by Joel Tolman, Director of Impact & Engagement
When Chauncey Robinson walked into his 10th grade English class last week, he did a double take: There were a half dozen extra adults in the classroom, filling it to bursting. Kathy Fay, Stephen Cremen-Endez, and Adam Rawlings were there to share their work on homeownership, community engagement, and sustainability issues at Neighborhood Housing Services. Jeff Carter, the dad of a recent Common Ground grad who owns a woodworking and cabinetry business, showed up to talk about his long-time work with Habitat for Humanity. Anika Singh Lemar, who runs the housing clinic at the Yale Law School, showed up to share the role of lawyers in building housing justice.
While some students took a few minutes to warm up to all these extra teachers and new adults, Chauncey was in his element. He took the lead on asking questions from his interview notes sheet: What’s the housing justice issue you are trying to address, and why does it matter to you? What’s your strategy for making change around this issue? What’s the career path that brought you to this work? How can young people like me get involved? Chauncey and his peers responded to questions from the guests as well: sharing their own hopes for the future, their experiences growing up in New Haven.
During a debrief at the end of class, students filled the board with their growing understanding of housing justice, and how it intersects with other issues: from zoning laws, to healthy food access, to redlining, to systemic racism.
This class, taught by English teacher Amy Champagne, is just one piece of something bigger. By the end of next week, Chauncey and his fellow 10th graders will have sat down for small group interviews with more than two dozen local changemakers.
In Sharon Brostrom’s environmental science class, students just completed interviews with staff from the U.S. Fish & Wildlife Service, the New Haven Land Trust, Southern Connecticut State University’s sustainability office, the New Haven Urban Resources Initiative, and Common Ground’s own Schoolyards and Green Jobs Corps programs. They learned how these environmental changemakers rallied around the vision of a neighborhood resident — Miss Connie Vereen — who has fought and advocated for year to create and grow Cherry Ann Park in a section of Newhallville neighborhood that previously had no access to parkland. They’ve already tested soil at Cherry Ann for lead and other heavy metals, and will head out to see the park in person soon if winter weather doesn’t get in the way.
In their social studies class with A’Lexus Williams, students have been learning about education justice issues — from funding equity, to desegregation, to the school to prison pipeline. Tenth graders are considering what changemaking strategy will best address these big justice issues: Is it doing direct service engaging families, like Ms. Lensley Gay at the Brennan Rogers Family Resource Center? Or working in partnership with the education system, like Natosha from New Haven Reads? Or advocating for systems change through hard-nosed research, like Jennifer Quaye at Connecticut Voices for Children? Or organizing other young people to demand more culturally responsive classrooms, like their peers Tyson and Anthony, who work with Students for Educational Justice? Or working to train teachers and change schools, like Kerry Lord from the CT Center for Educational Change?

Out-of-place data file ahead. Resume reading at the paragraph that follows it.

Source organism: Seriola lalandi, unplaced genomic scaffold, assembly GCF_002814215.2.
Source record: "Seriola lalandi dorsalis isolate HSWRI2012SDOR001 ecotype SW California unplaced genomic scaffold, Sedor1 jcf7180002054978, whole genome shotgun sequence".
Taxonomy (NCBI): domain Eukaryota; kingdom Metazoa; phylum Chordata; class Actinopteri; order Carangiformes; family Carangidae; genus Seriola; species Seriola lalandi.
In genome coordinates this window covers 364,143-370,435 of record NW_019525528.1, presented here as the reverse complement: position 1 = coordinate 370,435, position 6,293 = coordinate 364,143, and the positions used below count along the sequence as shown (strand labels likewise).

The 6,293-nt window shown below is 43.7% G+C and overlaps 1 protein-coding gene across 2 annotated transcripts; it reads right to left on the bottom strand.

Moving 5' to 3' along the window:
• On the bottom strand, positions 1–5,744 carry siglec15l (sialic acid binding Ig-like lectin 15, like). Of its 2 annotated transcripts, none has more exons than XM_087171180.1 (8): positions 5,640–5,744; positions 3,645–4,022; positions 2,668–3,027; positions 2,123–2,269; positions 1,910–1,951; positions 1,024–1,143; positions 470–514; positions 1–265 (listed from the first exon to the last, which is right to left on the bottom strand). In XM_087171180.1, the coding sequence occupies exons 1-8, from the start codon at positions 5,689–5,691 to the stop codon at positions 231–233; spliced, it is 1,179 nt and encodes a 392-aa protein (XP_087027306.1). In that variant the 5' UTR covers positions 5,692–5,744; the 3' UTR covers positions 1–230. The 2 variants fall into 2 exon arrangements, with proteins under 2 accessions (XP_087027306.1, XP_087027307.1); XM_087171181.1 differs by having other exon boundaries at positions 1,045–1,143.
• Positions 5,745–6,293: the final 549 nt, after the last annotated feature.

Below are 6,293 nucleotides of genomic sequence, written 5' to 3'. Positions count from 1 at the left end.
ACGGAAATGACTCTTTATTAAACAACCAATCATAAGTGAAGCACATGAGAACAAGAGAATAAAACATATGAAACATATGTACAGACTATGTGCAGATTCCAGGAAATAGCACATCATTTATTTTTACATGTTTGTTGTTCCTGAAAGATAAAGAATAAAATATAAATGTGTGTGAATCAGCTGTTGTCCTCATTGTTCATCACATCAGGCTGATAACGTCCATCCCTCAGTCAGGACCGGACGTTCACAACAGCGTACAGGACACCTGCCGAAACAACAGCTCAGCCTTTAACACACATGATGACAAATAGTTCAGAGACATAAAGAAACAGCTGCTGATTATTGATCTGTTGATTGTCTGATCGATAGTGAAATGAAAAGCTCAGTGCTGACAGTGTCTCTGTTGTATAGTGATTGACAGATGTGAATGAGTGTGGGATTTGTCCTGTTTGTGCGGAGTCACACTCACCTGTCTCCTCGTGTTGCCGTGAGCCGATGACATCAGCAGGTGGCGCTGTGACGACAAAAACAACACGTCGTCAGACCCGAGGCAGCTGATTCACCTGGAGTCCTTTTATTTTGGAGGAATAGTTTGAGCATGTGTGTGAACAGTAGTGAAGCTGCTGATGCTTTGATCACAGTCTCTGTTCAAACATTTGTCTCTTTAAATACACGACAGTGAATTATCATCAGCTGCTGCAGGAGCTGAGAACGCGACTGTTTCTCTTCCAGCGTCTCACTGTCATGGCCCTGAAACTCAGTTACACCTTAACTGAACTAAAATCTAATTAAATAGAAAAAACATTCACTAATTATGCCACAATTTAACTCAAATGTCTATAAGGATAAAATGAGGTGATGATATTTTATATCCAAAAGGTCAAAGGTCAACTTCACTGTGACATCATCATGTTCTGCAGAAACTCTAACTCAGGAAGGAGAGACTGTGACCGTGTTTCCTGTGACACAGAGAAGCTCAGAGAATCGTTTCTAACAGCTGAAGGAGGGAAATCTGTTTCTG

Students are learning that their peers, parents, and teachers are changemakers, as well. Sylvia Gooden, who was in the 10th grade just last year, shared her experience working with the Urban Resources Initiative on the Green Jobs Corps crew responsible for stewarding Cherry Ann Park. Montreal Godley, the mom of current Common Ground students, and a resident leader in Common Ground’s West Rock neighborhood (as well as an activist for people living with Lupus, Common Ground’s parent liaison, a staff member at the New Haven Board of Education, and about a dozen other things).
Next week, students will travel up to Hartford, to see how all this local changemaking work fits into a larger state context — meeting with State Senator Gary Holder Winfield and Representative Toni Walker, building their own lobbying and advocacy skills, interviewing statewide activists and state agency staff.
If everything goes as planned, all of these classes and experiences come together, like pieces in the puzzle. All these guests are supporting the second of four units in our interdisciplinary 10th grade core; this unit focuses on justice and change in New Haven, using case studies in environmental justice, housing justice, and educational justice. Students will tell you that there’s plenty of challenging academic work in this unit: they are practicing argumentative writing, and analyzing A Raisin in the Sun, and breaking down complex texts related to supreme court cases and pieces of legislation. And they have to put what they are learning to work, sharing it with a real audience. In January, students will work with yet another community partner — Sarah Bowles from the Elm Shakespeare Company — to create interactive plays that explore the justice issues and changemaking strategies at the heart of this unit.
We and our students are so lucky and grateful to have all these extra teachers in our classrooms this month. It surrounds them with caring, smart adults who help hold them accountable. It helps them consider different career and life paths, and think about which fit them best. It teaches them really valuable skills: how to ask good questions, take good notes, engage with professionals and strangers. It sets them up for future opportunities — launching relationships that may turn into a capstone senior project, or a credit-bearing internship, or a paid job. And, we hope, it convinces them that they, too, can become a changemaker, contributing to a just and sustainable world.